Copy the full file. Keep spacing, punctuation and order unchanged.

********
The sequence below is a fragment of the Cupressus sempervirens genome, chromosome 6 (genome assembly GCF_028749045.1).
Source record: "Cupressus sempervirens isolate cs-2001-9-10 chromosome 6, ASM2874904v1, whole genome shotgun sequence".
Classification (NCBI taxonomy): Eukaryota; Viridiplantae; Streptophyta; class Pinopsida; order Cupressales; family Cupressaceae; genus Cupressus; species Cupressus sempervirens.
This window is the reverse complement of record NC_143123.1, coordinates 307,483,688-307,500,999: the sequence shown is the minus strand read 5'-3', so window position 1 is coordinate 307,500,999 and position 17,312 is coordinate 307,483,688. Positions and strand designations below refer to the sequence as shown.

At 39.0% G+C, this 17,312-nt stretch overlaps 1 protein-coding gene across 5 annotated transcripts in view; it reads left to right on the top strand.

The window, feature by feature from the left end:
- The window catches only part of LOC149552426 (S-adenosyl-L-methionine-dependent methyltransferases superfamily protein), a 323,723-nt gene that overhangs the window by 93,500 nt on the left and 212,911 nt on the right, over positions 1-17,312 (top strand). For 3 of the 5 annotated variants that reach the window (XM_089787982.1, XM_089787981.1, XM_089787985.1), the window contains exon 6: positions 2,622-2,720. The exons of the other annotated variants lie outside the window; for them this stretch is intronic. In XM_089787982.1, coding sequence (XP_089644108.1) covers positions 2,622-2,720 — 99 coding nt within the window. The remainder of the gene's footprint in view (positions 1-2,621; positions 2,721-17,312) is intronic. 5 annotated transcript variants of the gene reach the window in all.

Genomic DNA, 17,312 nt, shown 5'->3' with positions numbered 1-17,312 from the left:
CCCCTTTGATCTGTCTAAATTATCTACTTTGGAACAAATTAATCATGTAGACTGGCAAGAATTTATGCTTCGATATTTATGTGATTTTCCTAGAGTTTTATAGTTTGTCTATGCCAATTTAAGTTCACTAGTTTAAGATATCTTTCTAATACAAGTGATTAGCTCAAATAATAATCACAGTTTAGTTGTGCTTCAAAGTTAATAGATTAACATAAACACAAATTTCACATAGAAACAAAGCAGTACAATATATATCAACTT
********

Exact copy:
The sequence below is a fragment of the Cupressus sempervirens genome, chromosome 6 (genome assembly GCF_028749045.1).
Source record: "Cupressus sempervirens isolate cs-2001-9-10 chromosome 6, ASM2874904v1, whole genome shotgun sequence".
Classification (NCBI taxonomy): Eukaryota; Viridiplantae; Streptophyta; class Pinopsida; order Cupressales; family Cupressaceae; genus Cupressus; species Cupressus sempervirens.
This window is the reverse complement of record NC_143123.1, coordinates 307,483,688-307,500,999: the sequence shown is the minus strand read 5'-3', so window position 1 is coordinate 307,500,999 and position 17,312 is coordinate 307,483,688. Positions and strand designations below refer to the sequence as shown.

At 39.0% G+C, this 17,312-nt stretch overlaps 1 protein-coding gene across 5 annotated transcripts in view; it reads left to right on the top strand.

The window, feature by feature from the left end:
- The window catches only part of LOC149552426 (S-adenosyl-L-methionine-dependent methyltransferases superfamily protein), a 323,723-nt gene that overhangs the window by 93,500 nt on the left and 212,911 nt on the right, over positions 1-17,312 (top strand). For 3 of the 5 annotated variants that reach the window (XM_089787982.1, XM_089787981.1, XM_089787985.1), the window contains exon 6: positions 2,622-2,720. The exons of the other annotated variants lie outside the window; for them this stretch is intronic. In XM_089787982.1, coding sequence (XP_089644108.1) covers positions 2,622-2,720 — 99 coding nt within the window. The remainder of the gene's footprint in view (positions 1-2,621; positions 2,721-17,312) is intronic. 5 annotated transcript variants of the gene reach the window in all.

Genomic DNA, 17,312 nt, shown 5'->3' with positions numbered 1-17,312 from the left:
CCCCTTTGATCTGTCTAAATTATCTACTTTGGAACAAATTAATCATGTAGACTGGCAAGAATTTATGCTTCGATATTTATGTGATTTTCCTAGAGTTTTATAGTTTGTCTATGCCAATTTAAGTTCACTAGTTTAAGATATCTTTCTAATACAAGTGATTAGCTCAAATAATAATCACAGTTTAGTTGTGCTTCAAAGTTAATAGATTAACATAAACACAAATTTCACATAGAAACAAAGCAGTACAATATATATCAACTT